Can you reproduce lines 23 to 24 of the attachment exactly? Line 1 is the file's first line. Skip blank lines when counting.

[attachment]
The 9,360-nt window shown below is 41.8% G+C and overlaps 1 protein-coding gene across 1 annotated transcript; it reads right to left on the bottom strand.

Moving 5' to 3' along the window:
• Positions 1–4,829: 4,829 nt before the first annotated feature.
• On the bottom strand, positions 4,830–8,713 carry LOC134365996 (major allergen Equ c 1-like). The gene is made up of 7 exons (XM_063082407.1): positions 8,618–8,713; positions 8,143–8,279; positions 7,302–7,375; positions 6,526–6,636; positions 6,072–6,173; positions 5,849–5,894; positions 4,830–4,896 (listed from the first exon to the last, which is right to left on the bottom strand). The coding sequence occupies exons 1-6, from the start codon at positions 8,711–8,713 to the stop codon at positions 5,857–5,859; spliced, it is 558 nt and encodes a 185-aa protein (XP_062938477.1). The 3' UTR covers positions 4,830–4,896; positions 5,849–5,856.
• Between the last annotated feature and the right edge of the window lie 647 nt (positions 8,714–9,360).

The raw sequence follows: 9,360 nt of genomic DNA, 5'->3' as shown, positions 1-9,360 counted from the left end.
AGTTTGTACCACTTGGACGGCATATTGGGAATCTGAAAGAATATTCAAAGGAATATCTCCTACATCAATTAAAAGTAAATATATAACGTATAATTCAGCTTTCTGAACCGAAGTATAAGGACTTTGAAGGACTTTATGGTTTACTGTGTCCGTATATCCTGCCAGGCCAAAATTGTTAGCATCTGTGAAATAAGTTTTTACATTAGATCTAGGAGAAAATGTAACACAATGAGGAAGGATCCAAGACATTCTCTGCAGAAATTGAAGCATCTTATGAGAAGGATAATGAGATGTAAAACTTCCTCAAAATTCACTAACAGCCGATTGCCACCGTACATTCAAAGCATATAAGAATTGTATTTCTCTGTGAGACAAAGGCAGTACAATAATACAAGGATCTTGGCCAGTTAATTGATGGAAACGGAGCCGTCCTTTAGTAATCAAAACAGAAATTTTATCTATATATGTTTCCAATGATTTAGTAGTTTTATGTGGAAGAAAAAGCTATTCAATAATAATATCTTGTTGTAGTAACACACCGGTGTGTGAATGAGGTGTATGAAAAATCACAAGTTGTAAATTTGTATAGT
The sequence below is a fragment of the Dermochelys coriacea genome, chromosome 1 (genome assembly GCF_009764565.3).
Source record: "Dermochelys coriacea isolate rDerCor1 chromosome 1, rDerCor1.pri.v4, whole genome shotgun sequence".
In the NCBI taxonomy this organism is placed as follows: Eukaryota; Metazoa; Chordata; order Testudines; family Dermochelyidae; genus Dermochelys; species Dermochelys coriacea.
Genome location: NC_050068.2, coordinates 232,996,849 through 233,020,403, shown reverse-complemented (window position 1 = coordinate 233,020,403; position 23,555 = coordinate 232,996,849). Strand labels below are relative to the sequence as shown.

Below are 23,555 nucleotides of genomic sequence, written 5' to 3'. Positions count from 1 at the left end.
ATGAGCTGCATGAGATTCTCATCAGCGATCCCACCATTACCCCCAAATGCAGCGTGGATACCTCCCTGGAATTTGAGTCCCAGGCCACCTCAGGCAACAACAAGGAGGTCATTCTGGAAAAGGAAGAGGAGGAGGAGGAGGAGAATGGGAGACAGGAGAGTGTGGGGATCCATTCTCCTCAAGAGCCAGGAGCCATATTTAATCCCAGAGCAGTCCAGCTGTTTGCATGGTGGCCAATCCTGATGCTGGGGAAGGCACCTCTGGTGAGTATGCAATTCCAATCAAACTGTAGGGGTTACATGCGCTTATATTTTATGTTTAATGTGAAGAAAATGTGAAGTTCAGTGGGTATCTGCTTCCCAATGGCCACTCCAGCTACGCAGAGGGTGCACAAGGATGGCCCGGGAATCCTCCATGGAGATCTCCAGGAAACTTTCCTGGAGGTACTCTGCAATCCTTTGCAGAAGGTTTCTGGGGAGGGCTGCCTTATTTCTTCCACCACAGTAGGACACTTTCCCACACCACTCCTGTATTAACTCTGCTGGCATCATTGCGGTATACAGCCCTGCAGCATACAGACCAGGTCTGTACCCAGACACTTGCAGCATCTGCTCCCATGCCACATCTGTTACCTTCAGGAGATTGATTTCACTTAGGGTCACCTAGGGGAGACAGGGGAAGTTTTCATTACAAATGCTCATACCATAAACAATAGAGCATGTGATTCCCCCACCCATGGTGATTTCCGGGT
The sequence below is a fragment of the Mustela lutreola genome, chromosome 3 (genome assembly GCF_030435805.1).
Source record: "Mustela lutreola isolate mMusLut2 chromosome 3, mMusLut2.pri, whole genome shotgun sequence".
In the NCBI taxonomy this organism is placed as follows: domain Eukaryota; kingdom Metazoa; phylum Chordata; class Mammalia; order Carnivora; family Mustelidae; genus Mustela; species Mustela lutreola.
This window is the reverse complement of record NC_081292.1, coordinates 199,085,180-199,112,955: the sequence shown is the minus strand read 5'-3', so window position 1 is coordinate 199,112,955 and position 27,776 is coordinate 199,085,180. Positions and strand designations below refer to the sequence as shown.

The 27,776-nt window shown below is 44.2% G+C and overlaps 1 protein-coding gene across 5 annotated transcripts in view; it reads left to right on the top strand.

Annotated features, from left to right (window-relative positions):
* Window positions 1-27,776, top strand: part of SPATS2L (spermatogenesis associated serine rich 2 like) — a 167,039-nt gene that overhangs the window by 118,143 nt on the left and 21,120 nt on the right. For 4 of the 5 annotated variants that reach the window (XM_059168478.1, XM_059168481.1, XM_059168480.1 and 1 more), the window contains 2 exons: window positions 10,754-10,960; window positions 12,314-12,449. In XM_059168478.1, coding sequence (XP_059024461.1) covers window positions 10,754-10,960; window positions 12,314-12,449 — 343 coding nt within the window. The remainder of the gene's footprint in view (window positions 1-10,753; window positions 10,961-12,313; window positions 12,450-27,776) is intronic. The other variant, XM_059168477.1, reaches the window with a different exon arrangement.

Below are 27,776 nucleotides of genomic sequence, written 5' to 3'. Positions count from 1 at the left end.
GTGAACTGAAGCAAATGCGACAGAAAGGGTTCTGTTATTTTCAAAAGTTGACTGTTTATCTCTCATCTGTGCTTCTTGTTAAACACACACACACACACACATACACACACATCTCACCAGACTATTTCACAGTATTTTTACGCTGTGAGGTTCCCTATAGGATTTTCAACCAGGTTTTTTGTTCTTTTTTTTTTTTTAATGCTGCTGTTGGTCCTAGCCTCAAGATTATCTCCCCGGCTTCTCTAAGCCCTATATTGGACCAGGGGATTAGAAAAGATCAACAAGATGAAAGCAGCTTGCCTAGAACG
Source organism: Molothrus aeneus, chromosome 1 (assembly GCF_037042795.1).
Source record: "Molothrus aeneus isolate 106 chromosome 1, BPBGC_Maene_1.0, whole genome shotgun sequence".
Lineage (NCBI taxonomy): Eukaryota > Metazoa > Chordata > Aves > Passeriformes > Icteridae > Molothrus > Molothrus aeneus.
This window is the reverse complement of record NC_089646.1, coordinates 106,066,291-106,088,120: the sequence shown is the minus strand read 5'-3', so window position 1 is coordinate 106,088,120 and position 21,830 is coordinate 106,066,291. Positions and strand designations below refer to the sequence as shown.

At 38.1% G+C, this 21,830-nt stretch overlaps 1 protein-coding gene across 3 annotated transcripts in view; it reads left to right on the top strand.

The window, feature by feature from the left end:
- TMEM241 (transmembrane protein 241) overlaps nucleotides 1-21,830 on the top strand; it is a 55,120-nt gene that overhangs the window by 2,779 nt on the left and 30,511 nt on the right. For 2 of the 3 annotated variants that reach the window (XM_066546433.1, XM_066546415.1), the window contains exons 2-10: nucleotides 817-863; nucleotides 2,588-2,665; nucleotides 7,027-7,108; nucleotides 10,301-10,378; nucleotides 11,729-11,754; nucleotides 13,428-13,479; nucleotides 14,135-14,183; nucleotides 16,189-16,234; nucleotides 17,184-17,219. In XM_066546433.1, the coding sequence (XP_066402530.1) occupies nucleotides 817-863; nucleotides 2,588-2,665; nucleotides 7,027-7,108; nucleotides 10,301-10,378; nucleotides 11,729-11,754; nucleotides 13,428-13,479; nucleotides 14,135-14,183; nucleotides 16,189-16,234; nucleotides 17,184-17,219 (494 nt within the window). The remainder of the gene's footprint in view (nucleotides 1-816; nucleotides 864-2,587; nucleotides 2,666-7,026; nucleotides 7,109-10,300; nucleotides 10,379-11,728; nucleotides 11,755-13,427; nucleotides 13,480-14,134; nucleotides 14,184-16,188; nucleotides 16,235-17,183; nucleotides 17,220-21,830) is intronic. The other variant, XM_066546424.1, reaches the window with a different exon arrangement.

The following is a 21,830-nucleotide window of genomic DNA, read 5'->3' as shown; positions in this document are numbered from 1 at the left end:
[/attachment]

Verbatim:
Source organism: Molothrus aeneus, chromosome 1 (assembly GCF_037042795.1).
Source record: "Molothrus aeneus isolate 106 chromosome 1, BPBGC_Maene_1.0, whole genome shotgun sequence".